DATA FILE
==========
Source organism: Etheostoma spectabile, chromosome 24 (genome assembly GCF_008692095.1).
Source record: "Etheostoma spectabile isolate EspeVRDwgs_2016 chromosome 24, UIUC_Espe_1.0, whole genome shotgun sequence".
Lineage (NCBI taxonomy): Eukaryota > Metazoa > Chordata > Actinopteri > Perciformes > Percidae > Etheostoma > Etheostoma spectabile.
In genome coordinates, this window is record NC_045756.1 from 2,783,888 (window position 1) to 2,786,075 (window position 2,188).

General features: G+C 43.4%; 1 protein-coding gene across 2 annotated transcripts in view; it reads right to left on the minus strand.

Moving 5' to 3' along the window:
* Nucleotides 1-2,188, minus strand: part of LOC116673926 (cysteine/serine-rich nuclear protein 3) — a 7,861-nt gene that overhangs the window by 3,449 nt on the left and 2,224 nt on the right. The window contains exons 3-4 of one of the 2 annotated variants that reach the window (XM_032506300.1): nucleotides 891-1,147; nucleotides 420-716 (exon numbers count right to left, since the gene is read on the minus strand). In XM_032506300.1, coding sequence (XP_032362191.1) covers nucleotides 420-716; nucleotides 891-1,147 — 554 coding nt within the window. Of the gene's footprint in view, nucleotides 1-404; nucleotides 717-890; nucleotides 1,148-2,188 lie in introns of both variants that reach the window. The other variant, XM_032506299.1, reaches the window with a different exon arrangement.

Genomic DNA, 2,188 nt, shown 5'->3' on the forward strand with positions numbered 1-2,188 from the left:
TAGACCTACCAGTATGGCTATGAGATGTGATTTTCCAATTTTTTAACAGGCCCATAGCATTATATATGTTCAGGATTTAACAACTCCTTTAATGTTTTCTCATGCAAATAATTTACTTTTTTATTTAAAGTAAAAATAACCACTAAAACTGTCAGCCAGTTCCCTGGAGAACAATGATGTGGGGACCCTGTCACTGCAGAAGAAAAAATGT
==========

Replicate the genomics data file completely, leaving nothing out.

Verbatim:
Source organism: Etheostoma spectabile, chromosome 24 (genome assembly GCF_008692095.1).
Source record: "Etheostoma spectabile isolate EspeVRDwgs_2016 chromosome 24, UIUC_Espe_1.0, whole genome shotgun sequence".
Lineage (NCBI taxonomy): Eukaryota > Metazoa > Chordata > Actinopteri > Perciformes > Percidae > Etheostoma > Etheostoma spectabile.
In genome coordinates, this window is record NC_045756.1 from 2,783,888 (window position 1) to 2,786,075 (window position 2,188).

General features: G+C 43.4%; 1 protein-coding gene across 2 annotated transcripts in view; it reads right to left on the minus strand.

Moving 5' to 3' along the window:
* Nucleotides 1-2,188, minus strand: part of LOC116673926 (cysteine/serine-rich nuclear protein 3) — a 7,861-nt gene that overhangs the window by 3,449 nt on the left and 2,224 nt on the right. The window contains exons 3-4 of one of the 2 annotated variants that reach the window (XM_032506300.1): nucleotides 891-1,147; nucleotides 420-716 (exon numbers count right to left, since the gene is read on the minus strand). In XM_032506300.1, coding sequence (XP_032362191.1) covers nucleotides 420-716; nucleotides 891-1,147 — 554 coding nt within the window. Of the gene's footprint in view, nucleotides 1-404; nucleotides 717-890; nucleotides 1,148-2,188 lie in introns of both variants that reach the window. The other variant, XM_032506299.1, reaches the window with a different exon arrangement.

Genomic DNA, 2,188 nt, shown 5'->3' on the forward strand with positions numbered 1-2,188 from the left:
TAGACCTACCAGTATGGCTATGAGATGTGATTTTCCAATTTTTTAACAGGCCCATAGCATTATATATGTTCAGGATTTAACAACTCCTTTAATGTTTTCTCATGCAAATAATTTACTTTTTTATTTAAAGTAAAAATAACCACTAAAACTGTCAGCCAGTTCCCTGGAGAACAATGATGTGGGGACCCTGTCACTGCAGAAGAAAAAATGT